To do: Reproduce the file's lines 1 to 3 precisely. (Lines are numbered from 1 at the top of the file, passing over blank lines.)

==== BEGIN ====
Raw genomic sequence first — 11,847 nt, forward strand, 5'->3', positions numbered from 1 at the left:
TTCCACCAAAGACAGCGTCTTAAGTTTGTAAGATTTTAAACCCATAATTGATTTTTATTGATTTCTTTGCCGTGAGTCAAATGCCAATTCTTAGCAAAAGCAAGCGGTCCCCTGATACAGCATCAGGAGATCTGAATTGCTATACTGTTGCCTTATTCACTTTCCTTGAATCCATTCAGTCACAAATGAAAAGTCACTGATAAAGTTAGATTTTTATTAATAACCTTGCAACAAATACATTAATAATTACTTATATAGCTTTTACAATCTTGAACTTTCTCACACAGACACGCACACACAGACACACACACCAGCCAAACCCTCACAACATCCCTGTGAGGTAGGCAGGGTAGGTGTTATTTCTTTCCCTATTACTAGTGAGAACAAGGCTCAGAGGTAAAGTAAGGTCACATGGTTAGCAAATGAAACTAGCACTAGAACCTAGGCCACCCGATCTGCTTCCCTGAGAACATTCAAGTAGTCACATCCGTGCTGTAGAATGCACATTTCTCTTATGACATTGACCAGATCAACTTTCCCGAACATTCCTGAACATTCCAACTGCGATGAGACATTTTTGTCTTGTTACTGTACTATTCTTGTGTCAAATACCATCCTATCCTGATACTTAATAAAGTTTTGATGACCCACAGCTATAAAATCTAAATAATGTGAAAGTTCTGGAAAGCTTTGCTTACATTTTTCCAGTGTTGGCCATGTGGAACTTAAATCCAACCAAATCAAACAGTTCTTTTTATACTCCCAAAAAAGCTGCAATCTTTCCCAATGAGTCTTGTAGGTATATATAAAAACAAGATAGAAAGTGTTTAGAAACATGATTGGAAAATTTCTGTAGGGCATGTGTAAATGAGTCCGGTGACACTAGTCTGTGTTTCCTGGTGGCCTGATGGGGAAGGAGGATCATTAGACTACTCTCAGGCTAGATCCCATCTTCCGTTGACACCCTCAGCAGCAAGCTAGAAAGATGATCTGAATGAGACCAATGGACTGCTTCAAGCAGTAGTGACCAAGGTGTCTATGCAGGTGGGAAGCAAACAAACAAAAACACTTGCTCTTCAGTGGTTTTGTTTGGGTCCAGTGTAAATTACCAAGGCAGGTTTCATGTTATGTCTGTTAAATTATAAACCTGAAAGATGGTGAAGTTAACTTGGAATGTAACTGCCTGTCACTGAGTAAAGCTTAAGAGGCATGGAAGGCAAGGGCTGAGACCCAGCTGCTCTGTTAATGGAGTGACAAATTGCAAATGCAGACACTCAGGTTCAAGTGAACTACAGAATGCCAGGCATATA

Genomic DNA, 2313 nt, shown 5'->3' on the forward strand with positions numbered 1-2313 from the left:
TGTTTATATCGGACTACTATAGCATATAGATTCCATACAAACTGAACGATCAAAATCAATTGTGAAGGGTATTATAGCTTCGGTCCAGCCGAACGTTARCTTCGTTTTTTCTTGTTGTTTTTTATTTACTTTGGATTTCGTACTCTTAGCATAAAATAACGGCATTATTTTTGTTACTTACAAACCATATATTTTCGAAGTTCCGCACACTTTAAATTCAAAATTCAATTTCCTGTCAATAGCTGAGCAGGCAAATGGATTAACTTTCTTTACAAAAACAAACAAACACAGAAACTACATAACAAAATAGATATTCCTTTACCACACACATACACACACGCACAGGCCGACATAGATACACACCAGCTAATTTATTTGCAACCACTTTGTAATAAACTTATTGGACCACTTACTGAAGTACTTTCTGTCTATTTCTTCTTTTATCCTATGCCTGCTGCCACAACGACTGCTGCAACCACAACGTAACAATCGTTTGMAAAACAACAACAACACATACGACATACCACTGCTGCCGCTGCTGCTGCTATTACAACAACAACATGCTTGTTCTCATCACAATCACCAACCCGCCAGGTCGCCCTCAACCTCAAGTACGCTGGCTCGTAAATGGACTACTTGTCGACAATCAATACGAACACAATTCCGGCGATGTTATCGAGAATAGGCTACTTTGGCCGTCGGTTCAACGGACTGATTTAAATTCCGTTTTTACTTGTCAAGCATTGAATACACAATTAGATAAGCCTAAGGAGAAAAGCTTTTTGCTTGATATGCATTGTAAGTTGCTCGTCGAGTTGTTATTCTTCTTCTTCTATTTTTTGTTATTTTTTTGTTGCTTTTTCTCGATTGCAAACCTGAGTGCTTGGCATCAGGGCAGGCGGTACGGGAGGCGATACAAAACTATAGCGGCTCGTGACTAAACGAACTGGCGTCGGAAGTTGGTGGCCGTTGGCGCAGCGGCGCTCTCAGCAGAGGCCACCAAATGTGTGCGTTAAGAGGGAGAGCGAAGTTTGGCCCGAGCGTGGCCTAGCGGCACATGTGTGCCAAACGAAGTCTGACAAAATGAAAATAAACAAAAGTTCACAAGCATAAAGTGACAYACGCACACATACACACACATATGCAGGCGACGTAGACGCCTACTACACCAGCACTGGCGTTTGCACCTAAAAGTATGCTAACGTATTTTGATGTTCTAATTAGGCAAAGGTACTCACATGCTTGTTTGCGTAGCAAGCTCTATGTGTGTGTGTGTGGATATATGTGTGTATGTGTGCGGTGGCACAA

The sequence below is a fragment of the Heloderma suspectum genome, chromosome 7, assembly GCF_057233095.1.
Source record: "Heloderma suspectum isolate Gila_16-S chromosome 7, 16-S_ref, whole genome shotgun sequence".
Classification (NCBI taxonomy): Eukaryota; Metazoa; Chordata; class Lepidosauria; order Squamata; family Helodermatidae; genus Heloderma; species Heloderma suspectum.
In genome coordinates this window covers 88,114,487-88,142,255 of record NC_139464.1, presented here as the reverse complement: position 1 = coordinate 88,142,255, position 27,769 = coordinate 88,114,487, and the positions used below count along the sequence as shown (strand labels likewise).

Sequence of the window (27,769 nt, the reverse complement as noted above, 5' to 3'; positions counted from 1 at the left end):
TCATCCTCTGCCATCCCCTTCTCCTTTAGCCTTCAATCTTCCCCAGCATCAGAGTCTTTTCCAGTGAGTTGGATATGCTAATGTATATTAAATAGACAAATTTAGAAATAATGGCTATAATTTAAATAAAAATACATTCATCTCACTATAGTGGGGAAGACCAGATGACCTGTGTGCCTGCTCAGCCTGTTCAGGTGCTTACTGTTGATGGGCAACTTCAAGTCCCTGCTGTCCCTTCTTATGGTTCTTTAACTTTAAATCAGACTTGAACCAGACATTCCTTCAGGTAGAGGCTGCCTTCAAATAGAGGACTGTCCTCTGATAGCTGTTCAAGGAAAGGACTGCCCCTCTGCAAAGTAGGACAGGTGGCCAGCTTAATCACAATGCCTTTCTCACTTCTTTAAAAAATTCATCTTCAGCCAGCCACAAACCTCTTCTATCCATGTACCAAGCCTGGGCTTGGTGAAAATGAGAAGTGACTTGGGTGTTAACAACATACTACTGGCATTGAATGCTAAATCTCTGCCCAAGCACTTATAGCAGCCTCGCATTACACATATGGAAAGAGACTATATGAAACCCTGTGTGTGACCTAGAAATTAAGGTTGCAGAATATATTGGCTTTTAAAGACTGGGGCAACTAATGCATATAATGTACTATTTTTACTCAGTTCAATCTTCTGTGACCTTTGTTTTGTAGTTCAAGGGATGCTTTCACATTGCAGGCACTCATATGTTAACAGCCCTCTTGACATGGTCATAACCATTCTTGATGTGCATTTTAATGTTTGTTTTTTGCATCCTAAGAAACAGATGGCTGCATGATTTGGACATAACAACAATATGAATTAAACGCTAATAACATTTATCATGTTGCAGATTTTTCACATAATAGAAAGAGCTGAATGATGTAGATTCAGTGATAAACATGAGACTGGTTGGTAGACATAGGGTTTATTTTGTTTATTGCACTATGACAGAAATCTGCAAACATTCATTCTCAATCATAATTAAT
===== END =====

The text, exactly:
Raw genomic sequence first — 11,847 nt, forward strand, 5'->3', positions numbered from 1 at the left:
TTCCACCAAAGACAGCGTCTTAAGTTTGTAAGATTTTAAACCCATAATTGATTTTTATTGATTTCTTTGCCGTGAGTCAAATGCCAATTCTTAGCAAAAGCAAGCGGTCCCCTGATACAGCATCAGGAGATCTGAATTGCTATACTGTTGCCTTATTCACTTTCCTTGAATCCATTCAGTCACAAATGAAAAGTCACTGATAAAGTTAGATTTTTATTAATAACCTTGCAACAAATACATTAATAATTACTTATATAGCTTTTACAATCTTGAACTTTCTCACACAGACACGCACACACAGACACACACACCAGCCAAACCCTCACAACATCCCTGTGAGGTAGGCAGGGTAGGTGTTATTTCTTTCCCTATTACTAGTGAGAACAAGGCTCAGAGGTAAAGTAAGGTCACATGGTTAGCAAATGAAACTAGCACTAGAACCTAGGCCACCCGATCTGCTTCCCTGAGAACATTCAAGTAGTCACATCCGTGCTGTAGAATGCACATTTCTCTTATGACATTGACCAGATCAACTTTCCCGAACATTCCTGAACATTCCAACTGCGATGAGACATTTTTGTCTTGTTACTGTACTATTCTTGTGTCAAATACCATCCTATCCTGATACTTAATAAAGTTTTGATGACCCACAGCTATAAAATCTAAATAATGTGAAAGTTCTGGAAAGCTTTGCTTACATTTTTCCAGTGTTGGCCATGTGGAACTTAAATCCAACCAAATCAAACAGTTCTTTTTATACTCCCAAAAAAGCTGCAATCTTTCCCAATGAGTCTTGTAGGTATATATAAAAACAAGATAGAAAGTGTTTAGAAACATGATTGGAAAATTTCTGTAGGGCATGTGTAAATGAGTCCGGTGACACTAGTCTGTGTTTCCTGGTGGCCTGATGGGGAAGGAGGATCATTAGACTACTCTCAGGCTAGATCCCATCTTCCGTTGACACCCTCAGCAGCAAGCTAGAAAGATGATCTGAATGAGACCAATGGACTGCTTCAAGCAGTAGTGACCAAGGTGTCTATGCAGGTGGGAAGCAAACAAACAAAAACACTTGCTCTTCAGTGGTTTTGTTTGGGTCCAGTGTAAATTACCAAGGCAGGTTTCATGTTATGTCTGTTAAATTATAAACCTGAAAGATGGTGAAGTTAACTTGGAATGTAACTGCCTGTCACTGAGTAAAGCTTAAGAGGCATGGAAGGCAAGGGCTGAGACCCAGCTGCTCTGTTAATGGAGTGACAAATTGCAAATGCAGACACTCAGGTTCAAGTGAACTACAGAATGCCAGGCATATA

Genomic DNA, 2313 nt, shown 5'->3' on the forward strand with positions numbered 1-2313 from the left: